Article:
corner shadow

Shareholders Agreement Checklist

The main purpose of a shareholders’ agreement is to govern the relations between or among partners. This document helps lay the more important ground rules for managing the company and predefines important future decisions such as liquidity events. A solid shareholders’ agreement greatly reduces potential costly future conflicts.

The following checklist is a summary of the principal items usually covered in a typical shareholders’ agreement. It does not pretend to be complete; it is more of a layman’s view of items normally found in such a document.

  • Date.
  • Names of the parties involved including address.
  • For corporate shareholders, jurisdiction of incorporation and location of head office.
  • Authorized capital of the corporation including description of each class of shares.
  • Issued shares for each shareholder.
  • Definitions (for example: Fair Market Value, Book Value, Auditor, Offered Shares, Purchase Offer, Sale Offer, Vendors, Purchasers, etc.).
  • Number of directors.
  • Right to nominate directors.
  • Right to nominate officers.
  • Quorum.
  • Decisions of the board to be approved by majority (51%) or supermajority (i.e. 66%, 75%, etc.).
  • Right of veto in favour of minority shareholders.
  • Removal of certain decisions from directors to shareholders.
  • Shares cannot be transferred or sold to a third party unless it is offered to current shareholders except to holding company controlled by the shareholder or a family trust for example.
  • The company want to raise money. It first offers to existing shareholders the right to subscribe for those shares.
  • Dilution suffered equally by all shareholders or only by certain shareholders up to a certain threshold.
  • Description of mechanics for offer and acceptance and time frame.
  • Description of rights in the event a capital subscription is not entirely fulfilled by the shareholders.
  • Right of First Refusal: the right to acquire the shares for a selling shareholder under the same terms and conditions as a bona fide written offer received from a third party.
  • Shot Gun: a shareholder offer to buy the shares of another shareholder at a predetermined price. The recipient can elect to sell its share or purchase the shares at the offer price and conditions.
  • Right of First Offer: in the event that one or more shareholders desire to sell their share, it can deliver a selling notice to the other shareholders telling them they wish to sell their shares. The other shareholder will have the right to make a first offer. If the offer is deemed acceptable, the sale is consummated otherwise the shares are put up for sale and the sale can go through provide the price is above the first offer. The shareholder making the first offer lose its right of first refusal. This can also be used to sell 100% of the company.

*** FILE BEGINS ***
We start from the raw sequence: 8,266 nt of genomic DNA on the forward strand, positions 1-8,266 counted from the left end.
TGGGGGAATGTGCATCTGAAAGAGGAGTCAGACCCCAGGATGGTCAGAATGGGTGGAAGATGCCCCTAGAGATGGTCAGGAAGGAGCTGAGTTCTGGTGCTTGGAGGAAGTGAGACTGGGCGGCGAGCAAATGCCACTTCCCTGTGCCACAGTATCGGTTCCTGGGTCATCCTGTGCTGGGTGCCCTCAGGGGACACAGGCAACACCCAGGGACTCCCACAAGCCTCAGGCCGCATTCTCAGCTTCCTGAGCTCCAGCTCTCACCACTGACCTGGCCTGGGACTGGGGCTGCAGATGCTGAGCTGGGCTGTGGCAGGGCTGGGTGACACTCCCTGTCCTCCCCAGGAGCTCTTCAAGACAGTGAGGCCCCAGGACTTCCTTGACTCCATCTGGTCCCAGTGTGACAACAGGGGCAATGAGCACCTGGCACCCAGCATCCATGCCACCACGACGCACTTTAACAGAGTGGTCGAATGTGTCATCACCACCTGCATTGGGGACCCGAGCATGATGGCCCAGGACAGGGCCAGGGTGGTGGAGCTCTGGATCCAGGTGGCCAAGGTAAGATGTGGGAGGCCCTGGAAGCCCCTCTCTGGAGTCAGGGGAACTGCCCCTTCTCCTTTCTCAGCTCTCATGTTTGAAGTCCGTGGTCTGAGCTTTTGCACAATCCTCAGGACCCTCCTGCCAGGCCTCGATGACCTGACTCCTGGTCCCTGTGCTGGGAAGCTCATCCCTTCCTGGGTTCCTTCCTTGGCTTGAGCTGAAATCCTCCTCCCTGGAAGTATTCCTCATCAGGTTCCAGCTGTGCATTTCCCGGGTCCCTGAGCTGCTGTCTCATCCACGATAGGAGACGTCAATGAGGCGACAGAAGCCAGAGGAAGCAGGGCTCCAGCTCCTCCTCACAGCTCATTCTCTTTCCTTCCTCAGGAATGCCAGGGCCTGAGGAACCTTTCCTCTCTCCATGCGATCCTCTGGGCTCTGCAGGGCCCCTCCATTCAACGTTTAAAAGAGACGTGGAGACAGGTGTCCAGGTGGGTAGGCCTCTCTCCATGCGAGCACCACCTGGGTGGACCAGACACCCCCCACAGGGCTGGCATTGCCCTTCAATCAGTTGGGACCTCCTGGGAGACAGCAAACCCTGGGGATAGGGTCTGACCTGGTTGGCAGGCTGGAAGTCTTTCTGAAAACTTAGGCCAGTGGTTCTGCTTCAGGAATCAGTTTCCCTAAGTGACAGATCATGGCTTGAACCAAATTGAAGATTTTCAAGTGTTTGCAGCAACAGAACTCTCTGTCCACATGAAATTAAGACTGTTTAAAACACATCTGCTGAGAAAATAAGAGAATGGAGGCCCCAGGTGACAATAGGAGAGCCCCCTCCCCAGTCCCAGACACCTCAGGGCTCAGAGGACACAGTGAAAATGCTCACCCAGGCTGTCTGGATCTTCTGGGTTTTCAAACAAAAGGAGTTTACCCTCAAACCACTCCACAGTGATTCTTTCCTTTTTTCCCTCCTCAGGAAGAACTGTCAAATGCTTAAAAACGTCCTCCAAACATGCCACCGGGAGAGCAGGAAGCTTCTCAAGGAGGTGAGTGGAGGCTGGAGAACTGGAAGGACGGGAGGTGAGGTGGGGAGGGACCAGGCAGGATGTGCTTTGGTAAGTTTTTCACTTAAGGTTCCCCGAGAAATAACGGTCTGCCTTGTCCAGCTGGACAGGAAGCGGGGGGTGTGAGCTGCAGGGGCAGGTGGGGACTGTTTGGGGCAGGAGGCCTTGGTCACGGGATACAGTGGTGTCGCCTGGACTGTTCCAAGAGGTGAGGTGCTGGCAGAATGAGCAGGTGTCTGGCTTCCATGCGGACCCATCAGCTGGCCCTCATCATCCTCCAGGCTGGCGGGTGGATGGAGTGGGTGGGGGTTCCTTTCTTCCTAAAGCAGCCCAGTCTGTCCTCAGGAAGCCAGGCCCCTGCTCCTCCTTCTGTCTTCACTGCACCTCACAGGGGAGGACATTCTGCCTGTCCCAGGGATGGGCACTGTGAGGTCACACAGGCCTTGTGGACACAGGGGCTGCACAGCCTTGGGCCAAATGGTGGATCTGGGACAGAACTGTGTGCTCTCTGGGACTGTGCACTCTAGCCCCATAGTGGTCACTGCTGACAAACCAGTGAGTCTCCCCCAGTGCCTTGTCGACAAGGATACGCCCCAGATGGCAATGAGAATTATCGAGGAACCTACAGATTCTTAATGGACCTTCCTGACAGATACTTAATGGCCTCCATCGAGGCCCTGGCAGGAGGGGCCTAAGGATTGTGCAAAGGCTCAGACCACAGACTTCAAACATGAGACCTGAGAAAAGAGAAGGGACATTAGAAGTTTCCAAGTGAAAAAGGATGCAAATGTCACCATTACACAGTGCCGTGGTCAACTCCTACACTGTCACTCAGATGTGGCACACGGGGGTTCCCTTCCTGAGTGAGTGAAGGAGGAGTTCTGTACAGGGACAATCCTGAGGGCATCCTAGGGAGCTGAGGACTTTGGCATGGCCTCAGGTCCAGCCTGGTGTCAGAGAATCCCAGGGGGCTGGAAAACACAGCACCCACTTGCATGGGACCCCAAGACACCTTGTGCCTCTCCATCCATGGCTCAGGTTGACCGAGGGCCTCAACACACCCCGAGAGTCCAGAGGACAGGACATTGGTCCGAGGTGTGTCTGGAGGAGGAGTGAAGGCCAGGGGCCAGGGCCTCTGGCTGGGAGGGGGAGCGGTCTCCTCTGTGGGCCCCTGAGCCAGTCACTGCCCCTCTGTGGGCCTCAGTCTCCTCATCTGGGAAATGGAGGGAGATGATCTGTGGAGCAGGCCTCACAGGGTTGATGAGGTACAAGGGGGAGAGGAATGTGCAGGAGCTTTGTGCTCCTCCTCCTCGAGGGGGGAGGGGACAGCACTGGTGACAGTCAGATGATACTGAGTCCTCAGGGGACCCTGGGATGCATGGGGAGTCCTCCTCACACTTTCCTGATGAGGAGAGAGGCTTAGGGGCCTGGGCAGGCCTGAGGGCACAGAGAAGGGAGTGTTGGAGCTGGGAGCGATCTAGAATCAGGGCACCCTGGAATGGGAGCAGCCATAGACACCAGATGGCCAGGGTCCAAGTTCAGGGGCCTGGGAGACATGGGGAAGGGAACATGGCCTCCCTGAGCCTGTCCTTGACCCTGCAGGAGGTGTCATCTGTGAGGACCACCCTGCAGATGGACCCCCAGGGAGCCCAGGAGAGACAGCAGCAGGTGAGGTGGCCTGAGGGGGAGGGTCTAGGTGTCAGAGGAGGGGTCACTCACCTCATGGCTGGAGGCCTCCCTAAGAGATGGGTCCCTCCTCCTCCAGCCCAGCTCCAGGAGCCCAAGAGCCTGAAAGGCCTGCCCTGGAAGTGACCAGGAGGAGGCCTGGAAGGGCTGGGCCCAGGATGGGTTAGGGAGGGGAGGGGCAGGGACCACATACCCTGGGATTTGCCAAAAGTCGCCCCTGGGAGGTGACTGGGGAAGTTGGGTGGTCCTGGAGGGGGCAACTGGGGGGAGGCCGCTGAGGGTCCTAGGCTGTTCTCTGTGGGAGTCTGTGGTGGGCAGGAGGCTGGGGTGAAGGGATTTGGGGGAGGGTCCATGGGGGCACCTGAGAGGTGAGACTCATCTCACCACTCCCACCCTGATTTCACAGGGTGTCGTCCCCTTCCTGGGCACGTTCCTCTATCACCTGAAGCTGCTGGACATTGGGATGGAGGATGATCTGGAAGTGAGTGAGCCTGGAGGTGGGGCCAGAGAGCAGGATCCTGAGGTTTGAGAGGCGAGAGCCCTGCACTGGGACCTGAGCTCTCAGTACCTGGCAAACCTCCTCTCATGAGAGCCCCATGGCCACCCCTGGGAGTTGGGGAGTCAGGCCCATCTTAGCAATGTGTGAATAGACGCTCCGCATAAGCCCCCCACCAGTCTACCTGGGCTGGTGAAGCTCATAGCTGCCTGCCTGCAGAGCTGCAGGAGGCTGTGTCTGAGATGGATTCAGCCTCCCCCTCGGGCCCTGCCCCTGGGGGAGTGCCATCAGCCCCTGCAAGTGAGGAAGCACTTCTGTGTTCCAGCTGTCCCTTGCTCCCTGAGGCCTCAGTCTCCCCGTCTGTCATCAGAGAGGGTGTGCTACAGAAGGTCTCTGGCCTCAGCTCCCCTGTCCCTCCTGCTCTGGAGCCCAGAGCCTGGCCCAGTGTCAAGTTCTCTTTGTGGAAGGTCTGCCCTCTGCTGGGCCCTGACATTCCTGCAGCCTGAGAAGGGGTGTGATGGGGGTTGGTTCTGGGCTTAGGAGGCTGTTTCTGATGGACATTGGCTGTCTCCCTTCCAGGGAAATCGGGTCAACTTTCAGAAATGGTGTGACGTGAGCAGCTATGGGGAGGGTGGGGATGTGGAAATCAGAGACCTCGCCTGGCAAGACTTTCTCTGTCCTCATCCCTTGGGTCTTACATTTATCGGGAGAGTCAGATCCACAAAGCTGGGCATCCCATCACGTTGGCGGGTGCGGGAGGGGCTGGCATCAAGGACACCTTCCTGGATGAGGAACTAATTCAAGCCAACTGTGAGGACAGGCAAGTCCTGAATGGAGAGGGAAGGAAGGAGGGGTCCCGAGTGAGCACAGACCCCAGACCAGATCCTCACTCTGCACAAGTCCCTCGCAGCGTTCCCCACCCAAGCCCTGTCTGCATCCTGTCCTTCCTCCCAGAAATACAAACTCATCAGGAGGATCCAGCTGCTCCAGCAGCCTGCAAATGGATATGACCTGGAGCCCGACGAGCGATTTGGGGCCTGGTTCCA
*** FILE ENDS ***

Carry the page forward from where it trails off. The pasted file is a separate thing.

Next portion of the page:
• Tag Along (Coattail Provisions): in the event a shareholder receive an offer and the right of first refusal is not accepted, the other shareholders will have a right to sell their shares to the same purchaser in the same proportion under the same terms and conditions.
  • Drag Along: the right for the majority of shareholders to force the sale of all the shares of the corporation in the event of an offer whereby the right of first refusal is not exercised.
  • Put: When one shareholder has the right at a certain moment in time, to require the corporation or other shareholders to repurchase their shares at a certain price (Fair Market Value, Book Value, Minimum Return on Investment, Pre-determined valuation formula, determination by auditors, etc.).
  • Call: When one shareholder has the right at a certain moment in time, to require one or more shareholders to sell their shares at a certain price (Fair Market Value, Book Value, Minimum Return on Investment, Pre-determined valuation formula).
  • Sunset Clause: In the event, no transaction giving liquidity has occurred within a specific time frame, then one or more shareholders have the right to direct the corporation to prepare and implement a disposal through an initial public offering or a sale.
  • Certain events will give the corporation the right to remove a shareholder or a shareholder to force the company to repurchase its shares. Example of such events are: death, incapacity, termination for cause, bankruptcy, theft, fraud, embezzlement, breach of obligations, resignation, retirement, court judgement, competition, etc.
  • The price payable varies depending on the nature of the events ranging from fair market value to a substantial discount. The terms of payment will be determined ahead of time.
  • In private companies, it is not rare to have insurance coverage on certain shareholders to provide the corporation with the funds required to repurchase the share of a deceased shareholder.
  • Non-compete for a certain territory and time frame.
  • Non-solicitation of employees, customers or suppliers.
  • Declaration of jurisdiction under which this agreement is interpreted and enforced.